After the Miami Dolphins penned cornerback Byron Jones to a massive five-year $82.5 million contract, they briefly had the two highest cornerback contracts in the league on their books. Darius Slay’s deal later in the week actually topped both of them following his trade from the Detroit Lions to the Philadelphia Eagles, but that does not change the fact that the Dolphins are taking a fascinating direction with their defensive plans. With two of the top-three cornerback contracts on their roster, the Dolphins have demonstrated their intent to build their defense from the back. Let’s take a look at why this plan is fascinating as well as digging into the contract specifics, and how the structure of them gives the Dolphins options in the coming years.
Miami Dolphins are following an unsurprising blueprint
It does not take a lot of digging to understand the inspiration for the Dolphins’ latest plan. Last season, we saw two defenses dominate the league in the early part of the year. The San Francisco 49ers domination came thanks to the strength of their pass rush, with a solid but unspectacular secondary behind them. However, the Dolphins division rivals, the New England Patriots, dominated opponents through the first part of the season thanks to the superb utilization of their secondary. The Patriots used their shutdown corner, Stephon Gilmore, to take away one option on the opponent’s offense, allowing the rest of their secondary to use double-teams on other receivers, as well as providing extra run support.
It should not be a surprise, given Brian Flores was a linebackers coach and de facto defensive coordinator of the Patriots in 2018, that the Dolphins have decided to use a similar plan to the Patriots. However, Flores and the Dolphins have decided to go one step further than the Patriots, who utilized one highly paid cornerback and then used a committee approach to the rest of their secondary. By putting two highly paid cornerbacks on the outside the Dolphins will be hoping they can focus the attention of the other nine defenders between the numbers, offering run support as well as shutting down slot receivers, tight ends and running backs coming out of the backfield on passing routes.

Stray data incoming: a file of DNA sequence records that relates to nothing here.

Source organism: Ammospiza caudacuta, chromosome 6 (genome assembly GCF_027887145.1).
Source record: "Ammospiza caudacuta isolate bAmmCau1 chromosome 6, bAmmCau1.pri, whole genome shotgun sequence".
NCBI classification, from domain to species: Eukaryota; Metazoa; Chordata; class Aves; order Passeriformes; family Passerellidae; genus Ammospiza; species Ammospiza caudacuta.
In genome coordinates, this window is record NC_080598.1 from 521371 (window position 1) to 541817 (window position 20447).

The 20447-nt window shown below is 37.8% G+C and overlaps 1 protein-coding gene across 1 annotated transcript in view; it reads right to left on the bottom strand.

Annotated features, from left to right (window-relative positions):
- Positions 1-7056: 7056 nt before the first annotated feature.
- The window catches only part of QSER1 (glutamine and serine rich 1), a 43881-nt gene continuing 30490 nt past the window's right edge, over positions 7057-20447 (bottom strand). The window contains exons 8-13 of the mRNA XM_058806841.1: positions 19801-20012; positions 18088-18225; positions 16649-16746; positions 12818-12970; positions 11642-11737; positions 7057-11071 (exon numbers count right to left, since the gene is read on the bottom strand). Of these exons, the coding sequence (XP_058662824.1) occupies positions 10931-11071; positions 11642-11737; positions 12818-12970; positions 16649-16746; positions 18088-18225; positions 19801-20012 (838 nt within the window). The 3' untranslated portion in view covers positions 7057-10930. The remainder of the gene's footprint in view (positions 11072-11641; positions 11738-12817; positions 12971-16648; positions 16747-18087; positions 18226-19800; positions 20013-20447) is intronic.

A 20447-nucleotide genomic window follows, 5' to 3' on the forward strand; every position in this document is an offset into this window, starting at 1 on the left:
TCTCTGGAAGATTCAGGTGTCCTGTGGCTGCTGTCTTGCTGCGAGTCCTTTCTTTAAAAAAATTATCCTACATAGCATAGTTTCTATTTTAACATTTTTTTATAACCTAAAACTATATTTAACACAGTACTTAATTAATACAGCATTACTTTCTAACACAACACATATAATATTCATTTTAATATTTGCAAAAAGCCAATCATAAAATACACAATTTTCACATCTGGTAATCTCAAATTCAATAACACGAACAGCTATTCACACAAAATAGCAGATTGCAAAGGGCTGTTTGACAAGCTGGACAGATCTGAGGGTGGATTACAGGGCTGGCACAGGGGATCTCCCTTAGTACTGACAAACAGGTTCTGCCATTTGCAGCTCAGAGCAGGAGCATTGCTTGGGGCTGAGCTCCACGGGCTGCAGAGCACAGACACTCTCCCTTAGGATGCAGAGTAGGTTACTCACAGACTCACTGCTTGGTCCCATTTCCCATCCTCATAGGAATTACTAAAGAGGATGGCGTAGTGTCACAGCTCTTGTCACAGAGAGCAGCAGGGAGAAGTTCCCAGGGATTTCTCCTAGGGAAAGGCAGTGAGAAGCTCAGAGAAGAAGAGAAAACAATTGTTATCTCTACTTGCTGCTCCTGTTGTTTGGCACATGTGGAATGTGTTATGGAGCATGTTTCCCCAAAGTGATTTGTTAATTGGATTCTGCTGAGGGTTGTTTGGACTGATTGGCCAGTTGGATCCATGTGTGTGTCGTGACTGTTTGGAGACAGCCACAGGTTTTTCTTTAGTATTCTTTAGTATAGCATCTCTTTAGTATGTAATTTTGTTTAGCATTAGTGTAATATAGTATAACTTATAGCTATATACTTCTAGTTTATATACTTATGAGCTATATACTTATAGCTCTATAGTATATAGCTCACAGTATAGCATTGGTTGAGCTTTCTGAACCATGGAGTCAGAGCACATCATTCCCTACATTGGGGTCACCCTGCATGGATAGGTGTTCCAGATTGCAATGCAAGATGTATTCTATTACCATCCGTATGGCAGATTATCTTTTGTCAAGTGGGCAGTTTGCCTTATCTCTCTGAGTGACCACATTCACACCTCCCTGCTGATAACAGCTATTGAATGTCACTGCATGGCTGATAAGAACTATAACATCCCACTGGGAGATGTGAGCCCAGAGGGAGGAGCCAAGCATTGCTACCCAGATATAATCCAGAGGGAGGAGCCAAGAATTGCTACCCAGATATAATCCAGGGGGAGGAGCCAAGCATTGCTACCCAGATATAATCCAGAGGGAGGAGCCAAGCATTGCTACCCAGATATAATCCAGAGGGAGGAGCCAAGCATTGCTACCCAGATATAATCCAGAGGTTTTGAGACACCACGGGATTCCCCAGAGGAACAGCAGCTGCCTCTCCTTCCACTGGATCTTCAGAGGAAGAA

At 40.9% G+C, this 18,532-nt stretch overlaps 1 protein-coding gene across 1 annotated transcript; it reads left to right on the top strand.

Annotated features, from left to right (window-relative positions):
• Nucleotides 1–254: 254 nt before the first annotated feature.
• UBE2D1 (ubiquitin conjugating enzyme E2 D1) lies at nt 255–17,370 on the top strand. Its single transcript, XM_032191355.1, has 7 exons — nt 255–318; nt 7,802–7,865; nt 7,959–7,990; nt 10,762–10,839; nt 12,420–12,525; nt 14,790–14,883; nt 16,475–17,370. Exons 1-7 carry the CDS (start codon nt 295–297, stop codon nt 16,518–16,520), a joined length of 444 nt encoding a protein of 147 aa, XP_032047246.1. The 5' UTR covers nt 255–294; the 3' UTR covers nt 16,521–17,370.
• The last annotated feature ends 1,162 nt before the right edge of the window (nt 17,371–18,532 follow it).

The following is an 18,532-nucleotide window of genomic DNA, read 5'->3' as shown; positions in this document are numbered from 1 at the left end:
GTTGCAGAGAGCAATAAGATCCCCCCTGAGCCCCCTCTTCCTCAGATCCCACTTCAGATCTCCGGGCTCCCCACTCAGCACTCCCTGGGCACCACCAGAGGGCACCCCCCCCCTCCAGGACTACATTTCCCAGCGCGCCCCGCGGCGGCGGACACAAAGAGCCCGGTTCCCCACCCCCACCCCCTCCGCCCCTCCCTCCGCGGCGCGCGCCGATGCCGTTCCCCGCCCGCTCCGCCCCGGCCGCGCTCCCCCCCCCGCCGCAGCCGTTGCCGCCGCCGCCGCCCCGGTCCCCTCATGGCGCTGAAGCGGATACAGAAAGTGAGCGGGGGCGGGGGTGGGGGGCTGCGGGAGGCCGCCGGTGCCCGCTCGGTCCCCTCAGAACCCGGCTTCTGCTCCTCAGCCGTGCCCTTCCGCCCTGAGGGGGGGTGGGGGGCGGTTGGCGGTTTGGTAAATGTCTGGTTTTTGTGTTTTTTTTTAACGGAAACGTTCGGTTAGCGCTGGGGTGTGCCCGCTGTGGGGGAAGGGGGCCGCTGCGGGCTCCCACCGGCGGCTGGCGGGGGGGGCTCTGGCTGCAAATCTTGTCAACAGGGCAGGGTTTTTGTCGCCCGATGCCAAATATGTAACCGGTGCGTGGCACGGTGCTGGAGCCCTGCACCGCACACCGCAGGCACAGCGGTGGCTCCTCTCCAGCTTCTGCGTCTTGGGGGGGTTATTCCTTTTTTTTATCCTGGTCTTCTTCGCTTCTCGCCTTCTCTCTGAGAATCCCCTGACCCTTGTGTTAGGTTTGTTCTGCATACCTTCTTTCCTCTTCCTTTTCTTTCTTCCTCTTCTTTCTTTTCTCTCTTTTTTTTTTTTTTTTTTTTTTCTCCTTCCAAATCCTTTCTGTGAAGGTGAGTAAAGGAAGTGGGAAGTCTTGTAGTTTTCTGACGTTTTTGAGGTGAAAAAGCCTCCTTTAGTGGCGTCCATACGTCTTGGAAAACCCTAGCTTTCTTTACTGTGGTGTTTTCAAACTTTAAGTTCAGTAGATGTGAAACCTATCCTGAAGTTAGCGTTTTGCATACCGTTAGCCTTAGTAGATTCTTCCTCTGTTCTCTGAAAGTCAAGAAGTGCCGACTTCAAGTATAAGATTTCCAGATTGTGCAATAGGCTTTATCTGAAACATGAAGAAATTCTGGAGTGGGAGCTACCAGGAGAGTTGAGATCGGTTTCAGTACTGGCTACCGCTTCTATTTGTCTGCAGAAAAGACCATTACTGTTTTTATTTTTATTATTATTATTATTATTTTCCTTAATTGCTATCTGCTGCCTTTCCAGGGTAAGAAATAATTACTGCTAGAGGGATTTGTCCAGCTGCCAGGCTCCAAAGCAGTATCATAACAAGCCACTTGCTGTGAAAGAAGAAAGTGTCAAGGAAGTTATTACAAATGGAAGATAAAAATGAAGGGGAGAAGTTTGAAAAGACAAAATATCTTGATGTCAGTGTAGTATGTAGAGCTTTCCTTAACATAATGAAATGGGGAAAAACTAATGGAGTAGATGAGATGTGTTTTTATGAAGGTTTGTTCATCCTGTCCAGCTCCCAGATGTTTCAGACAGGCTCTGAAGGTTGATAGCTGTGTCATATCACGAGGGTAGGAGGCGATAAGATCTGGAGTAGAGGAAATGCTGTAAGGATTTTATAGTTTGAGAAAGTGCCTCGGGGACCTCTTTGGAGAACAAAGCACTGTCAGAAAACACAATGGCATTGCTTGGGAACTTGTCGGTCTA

We have seen the Dolphins further commit to this strategy by signing useful but by no means dominant pass rushers in free agency this past week, hoping they will be able to get creative with nine defenders on most plays. It is a really interesting strategy and one that requires both cornerbacks to play up to those contracts if the Dolphins are to see success.
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Jones reaps reward from a players market
The cornerback market this offseason had depth but it lacked top-end talent and that played into Jones’ hands. As free agency approached, a competitive market formed for Jones, with Pro Football Network Insider Benjamin Allbright reporting that multiple teams were hoping to secure the signature of the ex-Cowboys cornerback. In the end, the Dolphins created some surprise as they came out on top, but they had to set a new benchmark for the cornerback market in the NFL to do it.
Jones’ five-year contract has $46 million of the $82.5 million guaranteed at signing. That signing bonus is more than the total value of any other free agent cornerback contract signed this offseason so far. The contract includes a $15 million signing bonus which will spread across the contract as a $3 million cap hit per year. In the final two years of the deal, there are incentives to try and ensure Jones does not hold out, including $100k workout bonuses and $500k in per-game roster bonuses in both years. The fifth-year also has a $1 million roster bonus that will be activated on the fifth day of the 2024 league year.
Are these really two or three-year contracts?
The contract essentially breaks down as an initial two-year contract, with a likely third-year, and then the equivalent of two team options in the fourth and fifth years. At the time of signing no money is guaranteed beyond the third year, and only $6 million is guaranteed in that third year as well.
The first two seasons are fully guaranteed, with $11 million and $14 million in salary meaning that the first two cap hits are $14 million and $17 million respectively. To put that in context, that is 7.1% of the cap in 2020 and projects to be 7.9% of the cap in 2021. The third season is where the Dolphins really have to start making decisions. Cutting Jones in either of the first two years would actually result in far bigger cap hits than if Jones is on the team, meaning that unless something disastrous happens, Jones is on the team until at least the end of the 2021 season.